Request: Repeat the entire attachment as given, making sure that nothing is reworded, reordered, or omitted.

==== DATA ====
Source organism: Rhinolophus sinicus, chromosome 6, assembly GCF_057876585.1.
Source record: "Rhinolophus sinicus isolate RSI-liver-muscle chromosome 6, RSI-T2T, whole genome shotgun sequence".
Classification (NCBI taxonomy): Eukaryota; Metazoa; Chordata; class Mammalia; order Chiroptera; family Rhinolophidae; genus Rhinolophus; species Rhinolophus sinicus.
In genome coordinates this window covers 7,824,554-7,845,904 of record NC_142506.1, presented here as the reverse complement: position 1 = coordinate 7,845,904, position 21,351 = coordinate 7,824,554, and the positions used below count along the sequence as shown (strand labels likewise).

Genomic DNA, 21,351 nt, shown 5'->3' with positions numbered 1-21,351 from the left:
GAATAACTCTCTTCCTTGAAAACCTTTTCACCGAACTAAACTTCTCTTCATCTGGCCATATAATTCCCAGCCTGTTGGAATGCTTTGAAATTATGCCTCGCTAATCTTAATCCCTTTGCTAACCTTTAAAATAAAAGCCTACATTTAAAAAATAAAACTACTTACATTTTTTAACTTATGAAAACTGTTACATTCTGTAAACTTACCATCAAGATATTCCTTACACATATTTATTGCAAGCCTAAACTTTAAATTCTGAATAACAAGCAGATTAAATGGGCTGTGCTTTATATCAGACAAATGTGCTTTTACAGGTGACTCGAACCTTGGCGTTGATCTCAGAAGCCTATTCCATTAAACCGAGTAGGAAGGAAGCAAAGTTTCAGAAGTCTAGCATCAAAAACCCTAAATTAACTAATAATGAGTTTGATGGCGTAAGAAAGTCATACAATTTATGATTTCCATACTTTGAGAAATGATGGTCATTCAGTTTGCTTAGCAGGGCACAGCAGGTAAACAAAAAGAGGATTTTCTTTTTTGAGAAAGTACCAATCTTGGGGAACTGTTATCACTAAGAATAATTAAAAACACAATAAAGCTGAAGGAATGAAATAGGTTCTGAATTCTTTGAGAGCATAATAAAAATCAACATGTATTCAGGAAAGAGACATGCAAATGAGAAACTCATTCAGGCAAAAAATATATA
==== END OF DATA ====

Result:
Source organism: Rhinolophus sinicus, chromosome 6, assembly GCF_057876585.1.
Source record: "Rhinolophus sinicus isolate RSI-liver-muscle chromosome 6, RSI-T2T, whole genome shotgun sequence".
Classification (NCBI taxonomy): Eukaryota; Metazoa; Chordata; class Mammalia; order Chiroptera; family Rhinolophidae; genus Rhinolophus; species Rhinolophus sinicus.
In genome coordinates this window covers 7,824,554-7,845,904 of record NC_142506.1, presented here as the reverse complement: position 1 = coordinate 7,845,904, position 21,351 = coordinate 7,824,554, and the positions used below count along the sequence as shown (strand labels likewise).

Genomic DNA, 21,351 nt, shown 5'->3' with positions numbered 1-21,351 from the left:
GAATAACTCTCTTCCTTGAAAACCTTTTCACCGAACTAAACTTCTCTTCATCTGGCCATATAATTCCCAGCCTGTTGGAATGCTTTGAAATTATGCCTCGCTAATCTTAATCCCTTTGCTAACCTTTAAAATAAAAGCCTACATTTAAAAAATAAAACTACTTACATTTTTTAACTTATGAAAACTGTTACATTCTGTAAACTTACCATCAAGATATTCCTTACACATATTTATTGCAAGCCTAAACTTTAAATTCTGAATAACAAGCAGATTAAATGGGCTGTGCTTTATATCAGACAAATGTGCTTTTACAGGTGACTCGAACCTTGGCGTTGATCTCAGAAGCCTATTCCATTAAACCGAGTAGGAAGGAAGCAAAGTTTCAGAAGTCTAGCATCAAAAACCCTAAATTAACTAATAATGAGTTTGATGGCGTAAGAAAGTCATACAATTTATGATTTCCATACTTTGAGAAATGATGGTCATTCAGTTTGCTTAGCAGGGCACAGCAGGTAAACAAAAAGAGGATTTTCTTTTTTGAGAAAGTACCAATCTTGGGGAACTGTTATCACTAAGAATAATTAAAAACACAATAAAGCTGAAGGAATGAAATAGGTTCTGAATTCTTTGAGAGCATAATAAAAATCAACATGTATTCAGGAAAGAGACATGCAAATGAGAAACTCATTCAGGCAAAAAATATATA